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Software development lifecycle

Educative Answers Team

The software development lifecycle (SDLC) is a series of steps or phases that outline how software is planned, built, and maintained. Each​ phase has its own plan of action that lays the foundation for the next phase.

The phases of the SDLC are illustrated below:

Below is a breakdown of what each phase entails:

1. Requirements Analysis

The first stage in the SDLC is for the development team to get an idea of what the stakeholders and users of a software require. This clears the way for the project and sets the stage for more precise and detailed requirements.

2. Feasibility Study

Once the requirements phase is completed, a formal document needs to be prepared that has detailed specifications of what the proposed software will entail and how it will solve the problems that the stakeholders had described in the previous phase. Any changes to the software scope, depending on available resources and the questions about whether or not all the problems can even be solved, are discussed in the feasibility study.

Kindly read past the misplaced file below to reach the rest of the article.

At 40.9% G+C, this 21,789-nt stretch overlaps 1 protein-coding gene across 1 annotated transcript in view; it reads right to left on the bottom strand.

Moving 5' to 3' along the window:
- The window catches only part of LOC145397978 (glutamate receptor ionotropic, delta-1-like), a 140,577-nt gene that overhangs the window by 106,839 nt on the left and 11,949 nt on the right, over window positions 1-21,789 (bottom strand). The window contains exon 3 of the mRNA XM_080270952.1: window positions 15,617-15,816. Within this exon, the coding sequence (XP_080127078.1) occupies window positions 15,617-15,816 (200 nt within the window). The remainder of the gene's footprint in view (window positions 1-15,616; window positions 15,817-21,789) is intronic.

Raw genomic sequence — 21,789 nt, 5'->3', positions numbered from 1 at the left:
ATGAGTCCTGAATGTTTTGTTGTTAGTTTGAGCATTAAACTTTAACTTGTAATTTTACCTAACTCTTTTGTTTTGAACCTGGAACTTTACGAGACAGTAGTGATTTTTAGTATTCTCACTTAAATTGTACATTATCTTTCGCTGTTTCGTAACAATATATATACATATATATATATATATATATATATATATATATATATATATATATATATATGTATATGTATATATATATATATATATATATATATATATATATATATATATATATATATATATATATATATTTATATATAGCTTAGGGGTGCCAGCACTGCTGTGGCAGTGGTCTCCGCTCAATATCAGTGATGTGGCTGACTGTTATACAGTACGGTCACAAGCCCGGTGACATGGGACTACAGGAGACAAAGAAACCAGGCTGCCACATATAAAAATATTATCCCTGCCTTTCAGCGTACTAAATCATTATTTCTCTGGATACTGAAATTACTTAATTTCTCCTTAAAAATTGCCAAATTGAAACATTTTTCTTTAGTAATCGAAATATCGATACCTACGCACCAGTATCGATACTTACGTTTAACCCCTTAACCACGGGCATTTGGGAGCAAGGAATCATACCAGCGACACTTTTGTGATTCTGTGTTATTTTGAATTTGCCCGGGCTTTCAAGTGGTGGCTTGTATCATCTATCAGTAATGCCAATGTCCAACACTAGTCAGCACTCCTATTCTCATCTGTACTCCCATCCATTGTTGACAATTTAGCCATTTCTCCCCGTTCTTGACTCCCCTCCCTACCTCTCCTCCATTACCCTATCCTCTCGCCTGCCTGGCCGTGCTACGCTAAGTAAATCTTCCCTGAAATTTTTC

3. Design

After the Software Requirements Specification (SRS) document is completed in the previous phase, the system architecture is planned in the design phase. Here, the developers decide which coding frameworks to use, how to break down the software into modules, and how the user shall interact with the system.

4. Development

Coding starts in the development phase. The development teams work on separate modules in the decided programming languages and frameworks. The aim is to make the proposed design into working software.

5. Testing

Once the coding phase is complete, the software needs to be rigorously tested to find bugs and to ensure that the software meets the requirements of the stakeholders. The found bugs are then fixed by the developers in what is known as the defect lifecycle.

6. Deployment

Once all the bugs are fixed, the software is ready for deployment and it is installed onto the physical computers of the users/stakeholders for which the software is being made.

7. Maintenance

A phase that is becoming increasingly more and more important is the maintenance phase. Software is never meant to last forever; therefore, once it is live, it is continuously adapted to changing requirements, necessary upgrades, enhancements, and bug fixes that were not found before.

Note that these stages are fluid; they are tweaked and adjusted depending on the type of software that is being made. For example, a website may follow a slight variation of the cycle like this.

The Waterfall and Agile models also follow the SDLC framework. For more information on these models, click here.

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